The Florida House’s Health Care Appropriations Subcommittee met last week, where they were provided a presentation about the state’s county health departments and biomedical research programs concerning cancer.
“We, as health departments, we have to look how can we move forward and meet the changing needs of our state,” Florida Interim Deputy Secretary for County Health Systems Mark Lander said. “We’re seeing an aging population … it’s no surprise that Florida is one of the—if not the—premier state[s] in the nation to move to.”
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While the population in Florida grows at a rapid rate, the state’s public health system is experiencing a loss of healthcare workers. Going forward, Lander explained how the department will focus on creating sound infrastructure, particularly in workforce, and other resources.
“We have lost nurses, and every time we lose a nurse from public health, we lose institutional knowledge,” Lander said. “I think the department in the state of Florida has responded very well for acute issues. We’ve been able to bring in contract nursing.”
Further priorities moving forward include collaborating with partners at state and local levels, and ensuring the ability to respond to changing needs of Floridians and visitors. The state’s health improvement plan will also focus on Alzheimer’s Disease and related dementias; chronic diseases and conditions; transmissible and emerging diseases; injury, safety, and violence; and maternal and child health.
“I want to see some data for that,” Vice Chair Rep. Michelle Salzman (R – Escambia) said. “I really want to see what you’re choosing as your priorities and how you measure success so we can see if those measurements match how we measure success, and how can we properly fund what it is you’re trying to do in line with what we as a legislature would like to see.”
Daniel Armstrong, chair of Florida’s Biomedical Research Advisory Council, outlined the council’s goals headed into the future. Under the leadership of the state surgeon general, Armstrong and the council developed strategic biomedical research goals, including decreasing deaths in high-risk populations, increasing early detection of cancer, and reducing tobacco use, among others, to guide funding over the next 10 years. Armstrong mentioned how biomedical researchers are beginning to understand the relationship between obesity, healthy weight, and cancer.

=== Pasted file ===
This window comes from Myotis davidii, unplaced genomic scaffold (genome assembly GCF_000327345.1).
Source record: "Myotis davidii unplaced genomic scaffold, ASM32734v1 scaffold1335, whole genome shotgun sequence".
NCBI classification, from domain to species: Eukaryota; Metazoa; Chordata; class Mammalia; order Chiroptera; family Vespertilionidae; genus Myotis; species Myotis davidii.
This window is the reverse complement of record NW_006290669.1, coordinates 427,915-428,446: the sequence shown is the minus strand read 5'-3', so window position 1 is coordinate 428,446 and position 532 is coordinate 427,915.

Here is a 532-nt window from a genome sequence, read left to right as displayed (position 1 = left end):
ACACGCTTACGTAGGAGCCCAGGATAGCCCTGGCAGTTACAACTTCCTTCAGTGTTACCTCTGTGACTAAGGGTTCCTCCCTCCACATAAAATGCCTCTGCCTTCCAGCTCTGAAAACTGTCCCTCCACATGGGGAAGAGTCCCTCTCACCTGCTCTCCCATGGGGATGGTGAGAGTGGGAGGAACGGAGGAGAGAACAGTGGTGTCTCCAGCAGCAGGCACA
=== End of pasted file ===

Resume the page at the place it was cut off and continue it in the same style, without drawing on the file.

“The American Cancer Society had come out with an understanding that while tobacco use is associated with about 30% of all types of cancer, overweight obesity was associated with about the same,” Armstrong said. “This was an opportunity for us to be able to think about addressing that issue.”
On behalf of the council, Armstrong presented strategic plan implementation tactics, such as peer-reviewed grants for shared research infrastructure, and grants that optimize public-private partnerships in discovery science and health services research.
Rep. Marie Woodson (D – Broward) asked which cancers are currently being prioritized, and what the correlation between eating food, obesity, and types of cancer developed.
“I think the food industry would play an important role in the work that you’re doing from a research perspective,” Woodson said.
Priority cancer types are the most prominent cancers in Florida, such as colon, lung, breast, prostate, and melanoma, said Armstrong, who also described that he has seen several studies that show high rates of obesity as a marker for the recurrence in breast cancer.
“From the House’s perspective, I was doing some research in preparation for this meeting. I was looking back I think, the Academic Cancer Center Alliance, you know, I think it was 2013 or something like that when it was formed, kind of discussing the main things we wanted to do was, I mean, we want to establish as many cancer care centers possible in the state of Florida,” Chair Rep. Sam Garrison (R – Clay) said.